Sara V. Marder

Freedom through expression

Library, The Ideal

iworkatapubliclibrary:

I held a Minecraft program for children at my library branch.

Me: “To help celebrate National Library Week, the theme of today’s club is ‘The Ideal Library.’ Tell me some things libraries don’t already have that you think they should have.”

Kid #1: “A grocery store!”

Kid #2: “A bowling alley!”

Kid #3: “An ice skating rink!”

Kid #4: “Money!”

Anonymous asked: I feel really stupid for asking this, but when you post a block are we supposed to write a story, post it on our own tumblr and then tag it with "writeworld"?

writeworld:

You could do that. It certainly seems to be the preferred method. You could also reblog the prompt post!

Thanks for your question (which was not stupid at all)!
-C

psych2go:

Obsessive Compulsive Disorder is not just being a germiphobe. The disorder is obsessive unwanted thoughts and associations of unconnected events. celebration10

psych2go:

Obsessive Compulsive Disorder is not just being a germiphobe. The disorder is obsessive unwanted thoughts and associations of unconnected events. celebration10

lumoslabs:

What’s more likely to help you achieve a goal or do better at work: encouragement or criticism? According to current neuroscience research, the answer should always be encouragement. Criticism can trigger negative emotions like fear, anger, and stress, which trigger the amygdala to override the brain’s executive control center, the prefrontal cortex. The amygdala narrows our focus to deal with the perceived crisis created by the criticism, making it harder to think clearly or creatively and to take in new information. Conversely, the positive emotions that result from encouragement create heightened activity in the prefrontal cortex, boosting cognitive flexibility, creative thinking, and information processing. Are you more likely to skip the criticism in favor of encouragement after reading this post?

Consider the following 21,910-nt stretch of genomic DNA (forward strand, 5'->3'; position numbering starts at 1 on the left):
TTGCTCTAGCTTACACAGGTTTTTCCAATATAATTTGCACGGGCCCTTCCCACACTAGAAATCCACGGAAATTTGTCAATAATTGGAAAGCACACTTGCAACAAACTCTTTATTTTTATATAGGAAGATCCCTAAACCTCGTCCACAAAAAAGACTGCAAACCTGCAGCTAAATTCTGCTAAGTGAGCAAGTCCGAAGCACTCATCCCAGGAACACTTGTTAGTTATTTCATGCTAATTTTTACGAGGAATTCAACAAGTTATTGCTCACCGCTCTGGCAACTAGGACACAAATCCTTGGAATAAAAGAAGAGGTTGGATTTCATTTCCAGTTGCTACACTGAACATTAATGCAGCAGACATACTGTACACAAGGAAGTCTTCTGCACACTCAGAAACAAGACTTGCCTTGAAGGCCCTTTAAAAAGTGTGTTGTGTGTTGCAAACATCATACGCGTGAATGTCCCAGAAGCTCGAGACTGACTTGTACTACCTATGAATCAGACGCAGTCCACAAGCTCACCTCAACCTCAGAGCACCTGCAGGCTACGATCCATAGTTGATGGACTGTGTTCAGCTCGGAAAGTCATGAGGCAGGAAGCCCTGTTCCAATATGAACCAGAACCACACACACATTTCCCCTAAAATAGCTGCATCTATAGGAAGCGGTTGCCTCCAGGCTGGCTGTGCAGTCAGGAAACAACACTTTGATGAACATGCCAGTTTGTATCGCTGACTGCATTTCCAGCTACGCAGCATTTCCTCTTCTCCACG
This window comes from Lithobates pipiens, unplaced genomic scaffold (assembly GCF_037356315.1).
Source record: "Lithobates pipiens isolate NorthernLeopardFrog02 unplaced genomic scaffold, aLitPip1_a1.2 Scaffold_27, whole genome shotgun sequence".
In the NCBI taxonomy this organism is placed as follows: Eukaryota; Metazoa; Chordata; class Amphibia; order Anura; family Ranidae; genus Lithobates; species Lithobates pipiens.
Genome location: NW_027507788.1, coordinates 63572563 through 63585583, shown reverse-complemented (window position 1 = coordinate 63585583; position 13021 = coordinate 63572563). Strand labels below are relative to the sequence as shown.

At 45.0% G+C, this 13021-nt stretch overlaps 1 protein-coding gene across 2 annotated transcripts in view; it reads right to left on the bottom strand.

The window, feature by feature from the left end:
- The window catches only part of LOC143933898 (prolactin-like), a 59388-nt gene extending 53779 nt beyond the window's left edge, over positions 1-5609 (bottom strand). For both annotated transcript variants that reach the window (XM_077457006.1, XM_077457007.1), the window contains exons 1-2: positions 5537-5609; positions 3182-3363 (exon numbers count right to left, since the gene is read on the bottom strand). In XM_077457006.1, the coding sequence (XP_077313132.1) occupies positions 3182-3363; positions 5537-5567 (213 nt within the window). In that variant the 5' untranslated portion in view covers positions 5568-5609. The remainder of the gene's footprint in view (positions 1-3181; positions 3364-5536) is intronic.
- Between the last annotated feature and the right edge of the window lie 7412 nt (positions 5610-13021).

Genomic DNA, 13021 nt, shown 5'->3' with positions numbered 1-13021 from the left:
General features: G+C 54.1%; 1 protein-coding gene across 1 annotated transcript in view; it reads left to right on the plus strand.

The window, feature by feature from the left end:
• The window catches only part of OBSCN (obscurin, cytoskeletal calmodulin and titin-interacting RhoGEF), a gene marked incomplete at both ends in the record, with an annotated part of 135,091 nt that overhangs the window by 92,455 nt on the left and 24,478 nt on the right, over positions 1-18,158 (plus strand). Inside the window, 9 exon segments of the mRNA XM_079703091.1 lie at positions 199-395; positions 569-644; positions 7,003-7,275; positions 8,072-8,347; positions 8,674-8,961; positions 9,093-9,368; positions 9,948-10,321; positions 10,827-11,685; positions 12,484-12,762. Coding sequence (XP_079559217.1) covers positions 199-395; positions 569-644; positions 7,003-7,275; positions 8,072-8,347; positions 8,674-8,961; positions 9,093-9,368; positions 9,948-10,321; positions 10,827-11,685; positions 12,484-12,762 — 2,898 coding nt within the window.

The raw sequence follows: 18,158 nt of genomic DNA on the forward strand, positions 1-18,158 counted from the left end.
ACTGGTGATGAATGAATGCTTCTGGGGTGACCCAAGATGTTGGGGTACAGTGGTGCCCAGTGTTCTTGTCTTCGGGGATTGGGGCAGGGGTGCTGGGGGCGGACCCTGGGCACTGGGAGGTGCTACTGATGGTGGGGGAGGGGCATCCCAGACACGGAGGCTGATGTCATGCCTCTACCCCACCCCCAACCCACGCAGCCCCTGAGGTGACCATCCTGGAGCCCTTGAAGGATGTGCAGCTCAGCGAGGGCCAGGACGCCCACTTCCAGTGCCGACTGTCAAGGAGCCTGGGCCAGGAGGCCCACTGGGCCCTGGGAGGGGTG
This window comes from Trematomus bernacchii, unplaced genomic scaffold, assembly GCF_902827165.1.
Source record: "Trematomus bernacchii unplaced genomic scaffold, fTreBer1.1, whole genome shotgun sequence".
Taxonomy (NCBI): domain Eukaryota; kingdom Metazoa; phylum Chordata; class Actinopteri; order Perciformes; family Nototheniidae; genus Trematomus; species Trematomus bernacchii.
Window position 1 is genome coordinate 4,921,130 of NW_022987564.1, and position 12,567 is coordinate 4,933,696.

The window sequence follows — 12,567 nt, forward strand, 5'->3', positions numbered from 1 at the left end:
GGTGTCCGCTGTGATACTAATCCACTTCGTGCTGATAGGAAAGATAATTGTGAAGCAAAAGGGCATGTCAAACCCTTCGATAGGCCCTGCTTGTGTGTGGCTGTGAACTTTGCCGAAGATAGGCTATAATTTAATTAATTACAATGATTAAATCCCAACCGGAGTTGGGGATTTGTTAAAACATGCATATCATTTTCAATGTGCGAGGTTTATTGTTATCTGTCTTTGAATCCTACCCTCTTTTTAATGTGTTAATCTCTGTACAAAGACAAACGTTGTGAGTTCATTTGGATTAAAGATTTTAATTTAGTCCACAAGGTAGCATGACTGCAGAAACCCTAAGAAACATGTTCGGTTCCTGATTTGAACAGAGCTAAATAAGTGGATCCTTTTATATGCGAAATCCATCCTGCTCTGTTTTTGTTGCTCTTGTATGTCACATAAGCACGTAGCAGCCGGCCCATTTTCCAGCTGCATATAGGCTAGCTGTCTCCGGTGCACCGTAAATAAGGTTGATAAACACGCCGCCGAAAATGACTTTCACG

Read more here: http://bit.ly/1cWXMoV

lumoslabs:

What’s more likely to help you achieve a goal or do better at work: encouragement or criticism? According to current neuroscience research, the answer should always be encouragement. Criticism can trigger negative emotions like fear, anger, and stress, which trigger the amygdala to override the brain’s executive control center, the prefrontal cortex. The amygdala narrows our focus to deal with the perceived crisis created by the criticism, making it harder to think clearly or creatively and to take in new information. Conversely, the positive emotions that result from encouragement create heightened activity in the prefrontal cortex, boosting cognitive flexibility, creative thinking, and information processing. Are you more likely to skip the criticism in favor of encouragement after reading this post? 


Read more here: http://bit.ly/1cWXMoV

freedomcards:

Norman Mailer
Freedom is too intensive a concept to be put into a sentence or two.  Brevity on this subject is conducive to piety, and piety is inimical to freedom.   

freedomcards:

Norman Mailer

Freedom is too intensive a concept to be put into a sentence or two.  Brevity on this subject is conducive to piety, and piety is inimical to freedom.